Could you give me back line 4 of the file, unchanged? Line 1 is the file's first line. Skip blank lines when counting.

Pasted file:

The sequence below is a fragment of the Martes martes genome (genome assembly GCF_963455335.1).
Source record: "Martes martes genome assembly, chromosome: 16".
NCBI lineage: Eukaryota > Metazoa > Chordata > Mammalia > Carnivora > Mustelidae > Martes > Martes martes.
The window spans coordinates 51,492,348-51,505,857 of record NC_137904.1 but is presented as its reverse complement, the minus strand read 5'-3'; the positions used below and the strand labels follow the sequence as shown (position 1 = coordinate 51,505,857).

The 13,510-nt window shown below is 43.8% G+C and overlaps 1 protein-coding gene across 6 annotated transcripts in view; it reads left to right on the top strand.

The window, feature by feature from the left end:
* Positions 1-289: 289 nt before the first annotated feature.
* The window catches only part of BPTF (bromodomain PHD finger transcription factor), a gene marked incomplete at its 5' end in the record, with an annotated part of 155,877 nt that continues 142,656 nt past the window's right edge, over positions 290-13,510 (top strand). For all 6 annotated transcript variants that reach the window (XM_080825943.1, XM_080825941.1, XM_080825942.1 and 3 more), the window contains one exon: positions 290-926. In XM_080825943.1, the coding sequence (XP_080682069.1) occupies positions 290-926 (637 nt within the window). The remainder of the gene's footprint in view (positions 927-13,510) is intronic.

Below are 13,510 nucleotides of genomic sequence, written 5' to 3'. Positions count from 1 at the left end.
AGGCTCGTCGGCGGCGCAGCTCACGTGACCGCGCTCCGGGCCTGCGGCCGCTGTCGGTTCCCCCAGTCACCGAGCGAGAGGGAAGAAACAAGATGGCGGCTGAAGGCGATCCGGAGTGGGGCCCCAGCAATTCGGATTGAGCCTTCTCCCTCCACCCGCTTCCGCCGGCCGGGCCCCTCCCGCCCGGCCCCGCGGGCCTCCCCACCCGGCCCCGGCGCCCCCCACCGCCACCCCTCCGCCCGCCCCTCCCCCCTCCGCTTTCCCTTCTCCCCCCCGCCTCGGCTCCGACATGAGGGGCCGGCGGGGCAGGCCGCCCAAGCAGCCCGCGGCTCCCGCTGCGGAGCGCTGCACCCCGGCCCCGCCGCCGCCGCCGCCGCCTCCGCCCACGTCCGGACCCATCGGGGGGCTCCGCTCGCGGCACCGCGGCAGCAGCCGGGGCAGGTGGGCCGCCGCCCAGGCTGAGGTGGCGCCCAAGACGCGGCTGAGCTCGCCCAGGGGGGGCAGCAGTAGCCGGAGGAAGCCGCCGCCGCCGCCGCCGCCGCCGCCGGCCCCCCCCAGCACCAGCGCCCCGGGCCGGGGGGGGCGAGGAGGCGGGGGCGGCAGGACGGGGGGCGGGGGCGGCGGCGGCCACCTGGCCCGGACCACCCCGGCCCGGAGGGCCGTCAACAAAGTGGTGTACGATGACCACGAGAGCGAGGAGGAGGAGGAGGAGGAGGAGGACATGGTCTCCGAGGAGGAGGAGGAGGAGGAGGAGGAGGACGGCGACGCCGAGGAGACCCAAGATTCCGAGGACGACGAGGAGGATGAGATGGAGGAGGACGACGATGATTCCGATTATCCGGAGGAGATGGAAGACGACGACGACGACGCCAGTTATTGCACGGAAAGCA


The window spans coordinates 51,492,348-51,505,857 of record NC_137904.1 but is presented as its reverse complement, the minus strand read 5'-3'; the positions used below and the strand labels follow the sequence as shown (position 1 = coordinate 51,505,857).